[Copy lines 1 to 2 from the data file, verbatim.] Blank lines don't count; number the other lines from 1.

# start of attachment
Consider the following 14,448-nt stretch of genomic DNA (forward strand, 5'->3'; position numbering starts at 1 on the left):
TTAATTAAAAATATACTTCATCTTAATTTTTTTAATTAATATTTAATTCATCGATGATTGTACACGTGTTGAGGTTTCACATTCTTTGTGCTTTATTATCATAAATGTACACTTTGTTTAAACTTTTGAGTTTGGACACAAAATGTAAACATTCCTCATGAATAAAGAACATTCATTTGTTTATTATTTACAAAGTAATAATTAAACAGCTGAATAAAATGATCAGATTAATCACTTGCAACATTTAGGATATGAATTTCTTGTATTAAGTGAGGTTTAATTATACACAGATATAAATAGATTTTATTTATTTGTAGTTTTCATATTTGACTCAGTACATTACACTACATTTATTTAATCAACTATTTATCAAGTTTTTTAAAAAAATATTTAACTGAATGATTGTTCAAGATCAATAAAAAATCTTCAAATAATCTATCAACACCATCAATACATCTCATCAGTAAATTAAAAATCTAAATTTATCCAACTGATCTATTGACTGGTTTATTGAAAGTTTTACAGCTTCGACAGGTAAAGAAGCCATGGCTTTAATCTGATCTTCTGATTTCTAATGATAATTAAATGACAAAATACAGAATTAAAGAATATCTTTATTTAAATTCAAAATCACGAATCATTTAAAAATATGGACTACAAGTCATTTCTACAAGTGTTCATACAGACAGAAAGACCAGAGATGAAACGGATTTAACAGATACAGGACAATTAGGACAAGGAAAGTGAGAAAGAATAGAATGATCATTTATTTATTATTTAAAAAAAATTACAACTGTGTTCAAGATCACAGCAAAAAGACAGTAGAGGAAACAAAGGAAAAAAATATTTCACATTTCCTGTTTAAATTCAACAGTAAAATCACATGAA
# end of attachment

Consider the following 14,448-nt stretch of genomic DNA (forward strand, 5'->3'; position numbering starts at 1 on the left):
TTAATTAAAAATATACTTCATCTTAATTTTTTTAATTAATATTTAATTCATCGATGATTGTACACGTGTTGAGGTTTCACATTCTTTGTGCTTTATTATCATAAATGTACACTTTGTTTAAACTTTTGAGTTTGGACACAAAATGTAAACATTCCTCATGAATAAAGAACATTCATTTGTTTATTATTTACAAAGTAATAATTAAACAGCTGAATAAAATGATCAGATTAATCACTTGCAACATTTAGGATATGAATTTCTTGTATTAAGTGAGGTTTAATTATACACAGATATAAATAGATTTTATTTATTTGTAGTTTTCATATTTGACTCAGTACATTACACTACATTTATTTAATCAACTATTTATCAAGTTTTTTAAAAAAATATTTAACTGAATGATTGTTCAAGATCAATAAAAAATCTTCAAATAATCTATCAACACCATCAATACATCTCATCAGTAAATTAAAAATCTAAATTTATCCAACTGATCTATTGACTGGTTTATTGAAAGTTTTACAGCTTCGACAGGTAAAGAAGCCATGGCTTTAATCTGATCTTCTGATTTCTAATGATAATTAAATGACAAAATACAGAATTAAAGAATATCTTTATTTAAATTCAAAATCACGAATCATTTAAAAATATGGACTACAAGTCATTTCTACAAGTGTTCATACAGACAGAAAGACCAGAGATGAAACGGATTTAACAGATACAGGACAATTAGGACAAGGAAAGTGAGAAAGAATAGAATGATCATTTATTTATTATTTAAAAAAAATTACAACTGTGTTCAAGATCACAGCAAAAAGACAGTAGAGGAAACAAAGGAAAAAAATATTTCACATTTCCTGTTTAAATTCAACAGTAAAATCACATGAA